Navigate to the ‘S1 Data. Data necessary to reproduce all analysis’ under ‘Supporting Information’ of the original research article (Bonnet et al., 2019). The original article can be accessed here. Alternatively, the data files can be directly downloaded from here.

Then conduct simple linear regression analysis for parturition date or offspring birthdate (in days) over the 45-year study period (from 1972 to 2016). The steps are given below:

  1. Open the link and download the zipped folder.
  2. The folder contains data files. Import ‘Birth_fit_data.txt’ file in MS Excel.
  3. Use the two columns ‘​​OffspBirthYear &; OffspBirthDate’ and sort the OffBirthYear in ascending order.
  4. Use the sorted data (from 1972 to 2016) for linear regression analysis by adding the trendline and displaying R-equation on the chart.
  5. You will observe the trend line with a negative slope (goes down and right). Statistically, this implies that as x increases, y decreases. In other words, the OffSpBirthDate decreases with increasing OffspBirthYear.

Thus, this activity uses the original research data to deduce the statistical inference about decreased parturition date with respect to changing climate conditions during the 45-year study period (from 1972 to 2016).

 

Teaching Module: pH Scale, Ocean Chemistry and Impact of Ocean Acidification on Marine Life
Reading: Climate Change- The Teacher Friendly Guide™ blue and gray moon during nighttime Reading: What is the Atmosphere?
Classroom/Laboratory Activity: Black Carbon and Earth’s Albedo Video Micro-lecture: Ocean Buffer Chemistry
Video/Microlecture: Teaching Climate Change in the Humanities and History Classrooms antarctic landscape with broken ice on water and frozen mounts Reading: What is the Cryosphere?
Reading: A History of Climate Models Audio: Rap Music and Climate Change
Video/Microlecture: The Role of the Social Sciences sea under white dramatic sky Reading: What is the Hydrosphere?
Video Micro-lecture: Modes of Vibration in Greenhouse Gas Molecules books in shelf Audio: Climate Change Literature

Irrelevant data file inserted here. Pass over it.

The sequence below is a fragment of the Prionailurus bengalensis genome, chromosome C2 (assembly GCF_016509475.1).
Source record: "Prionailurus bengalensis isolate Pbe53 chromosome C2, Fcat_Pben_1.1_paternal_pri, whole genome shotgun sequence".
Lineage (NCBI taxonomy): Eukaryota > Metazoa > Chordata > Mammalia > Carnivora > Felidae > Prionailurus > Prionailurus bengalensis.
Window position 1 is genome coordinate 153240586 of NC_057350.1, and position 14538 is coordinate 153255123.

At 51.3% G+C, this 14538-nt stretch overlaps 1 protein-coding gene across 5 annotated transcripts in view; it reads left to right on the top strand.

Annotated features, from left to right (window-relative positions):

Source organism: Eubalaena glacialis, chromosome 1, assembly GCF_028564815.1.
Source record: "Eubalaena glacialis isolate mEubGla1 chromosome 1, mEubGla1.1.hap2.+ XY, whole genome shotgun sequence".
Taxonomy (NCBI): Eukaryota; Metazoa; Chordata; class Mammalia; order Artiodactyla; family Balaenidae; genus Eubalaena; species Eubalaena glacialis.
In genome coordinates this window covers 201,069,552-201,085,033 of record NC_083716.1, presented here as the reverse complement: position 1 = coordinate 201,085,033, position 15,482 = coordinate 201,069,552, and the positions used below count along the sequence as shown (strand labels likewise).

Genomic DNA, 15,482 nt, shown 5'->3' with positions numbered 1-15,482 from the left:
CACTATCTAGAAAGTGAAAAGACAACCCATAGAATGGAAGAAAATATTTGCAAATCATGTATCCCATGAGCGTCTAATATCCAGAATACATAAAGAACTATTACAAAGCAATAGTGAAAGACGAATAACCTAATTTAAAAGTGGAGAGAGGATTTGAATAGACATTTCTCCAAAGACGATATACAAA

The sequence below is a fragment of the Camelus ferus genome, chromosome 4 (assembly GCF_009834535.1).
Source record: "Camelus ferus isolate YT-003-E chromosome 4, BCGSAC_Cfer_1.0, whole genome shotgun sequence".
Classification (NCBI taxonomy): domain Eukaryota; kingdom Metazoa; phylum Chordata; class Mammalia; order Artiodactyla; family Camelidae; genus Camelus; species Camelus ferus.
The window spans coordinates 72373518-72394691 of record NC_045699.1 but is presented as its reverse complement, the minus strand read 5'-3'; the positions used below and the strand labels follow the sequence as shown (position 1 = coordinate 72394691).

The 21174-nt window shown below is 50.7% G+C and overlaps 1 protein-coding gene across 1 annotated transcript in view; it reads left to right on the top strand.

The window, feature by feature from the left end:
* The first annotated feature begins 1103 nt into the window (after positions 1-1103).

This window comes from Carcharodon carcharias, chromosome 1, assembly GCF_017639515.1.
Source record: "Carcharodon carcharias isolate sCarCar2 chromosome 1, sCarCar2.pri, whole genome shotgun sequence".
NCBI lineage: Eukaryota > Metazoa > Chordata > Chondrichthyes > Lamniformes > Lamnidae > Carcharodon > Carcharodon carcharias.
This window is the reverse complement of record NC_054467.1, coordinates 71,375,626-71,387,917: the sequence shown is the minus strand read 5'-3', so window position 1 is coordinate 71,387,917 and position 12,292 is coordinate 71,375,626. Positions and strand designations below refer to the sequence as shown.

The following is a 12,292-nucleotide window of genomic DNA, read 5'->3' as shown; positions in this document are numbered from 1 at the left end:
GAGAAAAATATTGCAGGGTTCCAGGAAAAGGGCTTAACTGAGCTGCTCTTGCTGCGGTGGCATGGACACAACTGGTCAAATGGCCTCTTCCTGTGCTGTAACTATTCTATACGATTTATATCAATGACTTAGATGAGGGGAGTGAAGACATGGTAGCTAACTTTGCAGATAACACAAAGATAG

strict female teacher with book pointing at scribbled blackboard Video Lecture: An Introduction to Atmospheric Thermodynamics smart kids learning cell structure Reading: Climate Change in the Life Sciences Classroom
black metal rod on brown wooden surface Reading: What is the Lithosphere? Classroom/Laboratory Activity: What are Aerosols?
wood hotel summer sun Reading: Postcolonial Studies and Climate Change woman in red long sleeve writing on chalk board Video/ Microlecture: Quantum Physics
Video micro-lecture: Phase Diagrams and Earth’s Climate Reading: A Climate Fiction (Cli-Fi) Syllabus
white clouds over black asphalt road Reading: Climate Disasters: An Overview Video Lecture: Quantum Mechanics and Climate Change
Video: Ethics, Philosophy and Value Theory Visualization: Blackbody Spectrum
body of water Reading: The Water Cycle hollywood sign Audio: Climate Change Poems read by Celebrities
toucan on green grass near sea Reading: Climate Change and Ecosystems Reading: Climate Change in the Social Sciences Classroom
Classroom/ Laboratory Activity: Interactive Quiz on the Water Cycle brown and white factory building during night time Reading: Chaos Theory and Global Warming
light dawn landscape sunset Video/Microlecture: Precipitation Patterns and Climate Change E-learning Course: Impact of Climate Change on Cities

A guidebook of gender-sensitive approaches to climate change policy for city planning. It discusses the different ways in which women and men are affected by climate change. This guidebook includes discussions on gender inequalities such as gender division of labour, gender differentials in income, gender biases in decision making, and other factors contributing to climate vulnerability.

Students will understand how climate change impacts genders differently. They will also learn the importance of gender sensitivity in formulating climate change policies. Students will be introduced to gender sensitive climate adaptation, mitigation and resilience in cities.